Changes are still coming to Sun Valley.
Two new apartment complexes constructed and operated by the Denver Housing Authority, GreenHaus and Thrive, are nearing completion in the westside neighborhood and leasing is expected to begin by the end of this year.
GreenHaus is located near Decatur Street and 13th Avenue, while Thrive is south near Bryant and Holden. The two buildings will house 264 units of one to five bedrooms, with 70 units being priced at market rate. Thrive will have 43 units geared towards those making 60 to 80 percent of the area median income and GreenHaus will have 26 units for those making 40 to 60 percent AMI.
Annie Hancock, Director of Resident Services and Community Connections, said units between 40% to 80% AMI are workforce housing for the “missing middle,” such as teachers, construction workers and nurses.
Hancock said the remaining 125 units are for residents who were displaced by DHA’s redevelopment of the neighborhood, which began in 2018.
In a $240 million, multi-year project, DHA’s goal was to replace 333 units of the old red brick building housing Sun Valley Homes and add over 950 new homes to house over 2,500 residents.
Sun Valley is home to Empower Field and bordered by Interstate 25, Federal Boulevard and 6th and 20th avenues. It once had a population of about 1,500 people, most of whom lived in Sun Valley Homes, but since the redevelopment began the neighborhood has been filled with cranes and empty spaces.
Nearby residents and community leaders have had mixed feelings over the redevelopment because of the displacement but they’ve expressed hopes that residents will be able to return to the new buildings.
GreenHaus and Thrive are phase two of DHA’s redevelopment. The units remaining for the displaced residents are “deeply affordable,” meaning they’re available for those making less than 30 percent AMI. A family of three bringing in a 30 percent AMI salary makes around $31,800.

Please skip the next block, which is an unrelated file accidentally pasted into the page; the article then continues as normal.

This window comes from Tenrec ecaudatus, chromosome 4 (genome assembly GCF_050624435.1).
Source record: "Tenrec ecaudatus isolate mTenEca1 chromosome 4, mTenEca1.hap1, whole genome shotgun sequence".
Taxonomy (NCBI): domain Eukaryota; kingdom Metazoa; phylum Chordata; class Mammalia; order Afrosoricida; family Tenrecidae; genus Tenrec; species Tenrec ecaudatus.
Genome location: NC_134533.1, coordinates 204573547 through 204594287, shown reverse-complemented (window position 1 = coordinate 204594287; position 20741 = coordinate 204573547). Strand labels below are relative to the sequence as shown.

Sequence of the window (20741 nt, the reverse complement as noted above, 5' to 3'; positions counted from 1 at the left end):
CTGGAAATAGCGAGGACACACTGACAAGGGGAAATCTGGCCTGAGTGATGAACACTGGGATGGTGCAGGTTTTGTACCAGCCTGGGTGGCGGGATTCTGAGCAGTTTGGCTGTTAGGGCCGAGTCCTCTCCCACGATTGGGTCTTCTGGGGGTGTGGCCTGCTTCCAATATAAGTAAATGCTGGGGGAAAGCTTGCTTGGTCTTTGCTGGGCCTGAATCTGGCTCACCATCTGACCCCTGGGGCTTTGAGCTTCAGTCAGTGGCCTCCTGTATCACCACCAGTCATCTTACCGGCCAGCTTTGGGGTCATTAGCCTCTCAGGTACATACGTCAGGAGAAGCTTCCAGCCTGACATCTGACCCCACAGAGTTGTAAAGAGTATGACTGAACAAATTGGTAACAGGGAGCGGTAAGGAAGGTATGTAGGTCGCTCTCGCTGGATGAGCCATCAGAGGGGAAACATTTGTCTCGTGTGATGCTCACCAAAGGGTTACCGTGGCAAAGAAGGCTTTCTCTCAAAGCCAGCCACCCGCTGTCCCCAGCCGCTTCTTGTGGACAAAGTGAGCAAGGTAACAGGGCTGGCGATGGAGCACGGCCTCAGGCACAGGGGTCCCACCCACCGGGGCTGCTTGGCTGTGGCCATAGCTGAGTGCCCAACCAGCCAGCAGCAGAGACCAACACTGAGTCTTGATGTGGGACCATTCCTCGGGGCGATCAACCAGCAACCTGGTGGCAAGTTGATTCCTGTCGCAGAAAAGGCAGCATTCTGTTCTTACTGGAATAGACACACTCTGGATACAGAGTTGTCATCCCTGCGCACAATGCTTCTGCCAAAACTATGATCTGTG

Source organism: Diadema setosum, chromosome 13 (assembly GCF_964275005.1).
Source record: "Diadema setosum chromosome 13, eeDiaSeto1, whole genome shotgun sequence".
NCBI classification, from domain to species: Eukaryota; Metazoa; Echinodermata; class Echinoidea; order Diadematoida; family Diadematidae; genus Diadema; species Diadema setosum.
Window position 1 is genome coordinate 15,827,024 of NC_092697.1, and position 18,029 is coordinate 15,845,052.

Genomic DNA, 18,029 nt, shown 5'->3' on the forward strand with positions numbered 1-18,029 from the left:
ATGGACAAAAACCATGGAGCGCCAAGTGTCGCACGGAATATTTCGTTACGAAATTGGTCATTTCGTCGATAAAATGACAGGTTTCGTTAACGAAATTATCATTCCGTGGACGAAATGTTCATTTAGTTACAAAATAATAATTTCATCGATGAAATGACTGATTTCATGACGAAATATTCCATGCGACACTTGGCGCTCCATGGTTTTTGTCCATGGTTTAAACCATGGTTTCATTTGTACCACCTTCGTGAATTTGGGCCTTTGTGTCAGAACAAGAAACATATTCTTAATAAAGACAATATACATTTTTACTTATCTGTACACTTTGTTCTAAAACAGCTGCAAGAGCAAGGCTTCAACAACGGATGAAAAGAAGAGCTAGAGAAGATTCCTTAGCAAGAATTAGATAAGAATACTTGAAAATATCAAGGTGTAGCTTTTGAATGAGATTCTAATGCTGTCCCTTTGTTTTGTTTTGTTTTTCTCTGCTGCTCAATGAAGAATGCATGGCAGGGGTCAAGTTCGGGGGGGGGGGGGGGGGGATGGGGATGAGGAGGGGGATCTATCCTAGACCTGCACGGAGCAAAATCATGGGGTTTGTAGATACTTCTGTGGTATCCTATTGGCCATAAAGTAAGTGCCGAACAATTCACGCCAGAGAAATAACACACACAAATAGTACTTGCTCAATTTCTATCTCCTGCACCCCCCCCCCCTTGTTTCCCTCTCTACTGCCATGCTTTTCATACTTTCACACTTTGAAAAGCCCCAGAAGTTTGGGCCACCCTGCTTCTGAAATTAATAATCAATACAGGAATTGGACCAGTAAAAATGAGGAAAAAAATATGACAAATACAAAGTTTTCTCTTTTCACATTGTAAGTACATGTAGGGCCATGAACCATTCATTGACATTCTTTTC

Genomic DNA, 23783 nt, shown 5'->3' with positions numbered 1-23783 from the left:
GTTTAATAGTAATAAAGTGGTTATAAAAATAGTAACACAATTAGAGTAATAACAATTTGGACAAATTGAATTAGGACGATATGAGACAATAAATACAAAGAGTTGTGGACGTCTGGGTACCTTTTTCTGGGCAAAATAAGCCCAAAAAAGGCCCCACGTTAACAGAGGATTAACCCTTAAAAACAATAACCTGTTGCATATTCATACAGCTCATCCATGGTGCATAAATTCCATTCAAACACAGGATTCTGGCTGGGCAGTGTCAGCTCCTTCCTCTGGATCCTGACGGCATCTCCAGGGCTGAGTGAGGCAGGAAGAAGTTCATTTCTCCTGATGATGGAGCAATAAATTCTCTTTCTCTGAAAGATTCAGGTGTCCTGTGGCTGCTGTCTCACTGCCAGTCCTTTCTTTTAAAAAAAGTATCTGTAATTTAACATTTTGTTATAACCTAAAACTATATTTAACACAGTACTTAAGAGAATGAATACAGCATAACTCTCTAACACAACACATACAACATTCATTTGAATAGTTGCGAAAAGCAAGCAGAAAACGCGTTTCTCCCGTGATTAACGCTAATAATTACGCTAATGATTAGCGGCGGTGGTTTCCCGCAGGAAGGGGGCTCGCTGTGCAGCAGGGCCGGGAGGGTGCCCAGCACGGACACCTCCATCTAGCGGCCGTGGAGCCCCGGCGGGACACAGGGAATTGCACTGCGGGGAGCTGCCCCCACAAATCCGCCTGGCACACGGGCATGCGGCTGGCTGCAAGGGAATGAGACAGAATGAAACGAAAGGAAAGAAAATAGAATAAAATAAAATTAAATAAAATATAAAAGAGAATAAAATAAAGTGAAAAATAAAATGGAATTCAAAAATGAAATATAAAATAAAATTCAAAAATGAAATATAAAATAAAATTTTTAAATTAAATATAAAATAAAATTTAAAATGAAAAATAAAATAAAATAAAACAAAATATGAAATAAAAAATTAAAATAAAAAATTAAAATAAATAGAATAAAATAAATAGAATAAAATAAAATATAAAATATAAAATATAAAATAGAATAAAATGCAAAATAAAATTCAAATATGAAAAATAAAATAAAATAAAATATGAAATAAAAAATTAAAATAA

So far, two buildings have been completed and fully leased, Gateway North and South. Combined, those buildings house 187 units, with 34 being rented at market value and the remaining priced for those making below 60 percent AMI. Hancock said 70 units were used to relocate former residents.
Hancock said six townhomes were also completed as part of the Gateway project. Three of the homes were sold at an affordable rate to promote ownership and the other three were sold at market value.
DHA intends to construct three additional complexes; Sol, Joli and Flo.
Sol and Joli will have 297 units and will house a food and business incubator. Flo will be for residents 55 and older.
Besides housing, DHA is also working on the infrastructure of the neighborhood, with the 13th Avenue realignment project. Hancock said the project will bring a grid back to the neighborhood, creating new connections to the outside as well as new ways of movement inside.
She added that 13th Avenue from Decatur Street to the bridge over the Platte River will be reconstructed. The intersection of Holden Place and Decatur will also be revamped. Bryant Street will be extended and will be the new north/south connector in the neighborhood.
Ultimately, DHA’s goal is to create a mixed-income neighborhood that suits Sun Valley residents’ needs, specifically residents who have lived in the neighborhood for decades. Hancock said through community meetings and outreach, DHA is trying to address all of the prior residents’ needs, whether that be through Decatur Fresh, which helps solves food scarcity issues in the neighborhood, to the upcoming food and business incubator, which will give residents a subsidized kiosk space to learn how to open and grow their businesses, expanding neighborhood efforts already in place.
“We’re always learning from our developments… and if there’s any potential community concern [we ask] how can we address these in our next buildings,” Hancock said. “As we work through the additional housing, infrastructure, the new streets, the new roadways and sidewalks and open space, we’ll continue engaging with the community to take a holistic approach to building this neighborhood. It’s been community driven and has had a lot of input from our residents, stakeholders and partners.”